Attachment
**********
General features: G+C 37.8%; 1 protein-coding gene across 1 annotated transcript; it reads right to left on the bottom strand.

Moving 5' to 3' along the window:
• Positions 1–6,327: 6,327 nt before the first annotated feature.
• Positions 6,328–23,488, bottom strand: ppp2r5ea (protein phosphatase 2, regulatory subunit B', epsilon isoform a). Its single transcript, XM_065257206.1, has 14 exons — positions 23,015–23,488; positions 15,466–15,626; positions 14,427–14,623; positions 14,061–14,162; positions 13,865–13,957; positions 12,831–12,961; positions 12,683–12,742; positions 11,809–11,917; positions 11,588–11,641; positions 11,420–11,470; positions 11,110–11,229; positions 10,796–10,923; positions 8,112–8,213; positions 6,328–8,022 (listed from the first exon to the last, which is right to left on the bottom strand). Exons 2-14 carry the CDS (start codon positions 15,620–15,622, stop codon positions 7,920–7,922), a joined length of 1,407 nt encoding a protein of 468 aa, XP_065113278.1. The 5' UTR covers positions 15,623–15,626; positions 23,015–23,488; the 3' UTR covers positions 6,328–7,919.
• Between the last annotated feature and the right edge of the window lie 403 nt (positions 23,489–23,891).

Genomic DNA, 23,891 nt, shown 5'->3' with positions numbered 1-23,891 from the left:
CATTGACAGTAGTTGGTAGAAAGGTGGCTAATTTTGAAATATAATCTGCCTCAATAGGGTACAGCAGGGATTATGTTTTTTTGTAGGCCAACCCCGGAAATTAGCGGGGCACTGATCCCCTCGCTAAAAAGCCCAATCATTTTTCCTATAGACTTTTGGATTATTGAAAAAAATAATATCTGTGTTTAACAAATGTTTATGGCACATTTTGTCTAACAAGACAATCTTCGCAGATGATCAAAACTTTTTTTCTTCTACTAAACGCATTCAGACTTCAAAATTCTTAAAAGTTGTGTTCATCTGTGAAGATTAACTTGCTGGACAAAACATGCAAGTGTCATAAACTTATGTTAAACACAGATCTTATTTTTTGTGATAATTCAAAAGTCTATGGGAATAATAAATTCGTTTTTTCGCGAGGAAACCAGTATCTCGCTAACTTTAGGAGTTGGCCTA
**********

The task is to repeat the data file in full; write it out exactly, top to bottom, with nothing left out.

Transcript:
General features: G+C 37.8%; 1 protein-coding gene across 1 annotated transcript; it reads right to left on the bottom strand.

Moving 5' to 3' along the window:
• Positions 1–6,327: 6,327 nt before the first annotated feature.
• Positions 6,328–23,488, bottom strand: ppp2r5ea (protein phosphatase 2, regulatory subunit B', epsilon isoform a). Its single transcript, XM_065257206.1, has 14 exons — positions 23,015–23,488; positions 15,466–15,626; positions 14,427–14,623; positions 14,061–14,162; positions 13,865–13,957; positions 12,831–12,961; positions 12,683–12,742; positions 11,809–11,917; positions 11,588–11,641; positions 11,420–11,470; positions 11,110–11,229; positions 10,796–10,923; positions 8,112–8,213; positions 6,328–8,022 (listed from the first exon to the last, which is right to left on the bottom strand). Exons 2-14 carry the CDS (start codon positions 15,620–15,622, stop codon positions 7,920–7,922), a joined length of 1,407 nt encoding a protein of 468 aa, XP_065113278.1. The 5' UTR covers positions 15,623–15,626; positions 23,015–23,488; the 3' UTR covers positions 6,328–7,919.
• Between the last annotated feature and the right edge of the window lie 403 nt (positions 23,489–23,891).

Genomic DNA, 23,891 nt, shown 5'->3' with positions numbered 1-23,891 from the left:
CATTGACAGTAGTTGGTAGAAAGGTGGCTAATTTTGAAATATAATCTGCCTCAATAGGGTACAGCAGGGATTATGTTTTTTTGTAGGCCAACCCCGGAAATTAGCGGGGCACTGATCCCCTCGCTAAAAAGCCCAATCATTTTTCCTATAGACTTTTGGATTATTGAAAAAAATAATATCTGTGTTTAACAAATGTTTATGGCACATTTTGTCTAACAAGACAATCTTCGCAGATGATCAAAACTTTTTTTCTTCTACTAAACGCATTCAGACTTCAAAATTCTTAAAAGTTGTGTTCATCTGTGAAGATTAACTTGCTGGACAAAACATGCAAGTGTCATAAACTTATGTTAAACACAGATCTTATTTTTTGTGATAATTCAAAAGTCTATGGGAATAATAAATTCGTTTTTTCGCGAGGAAACCAGTATCTCGCTAACTTTAGGAGTTGGCCTA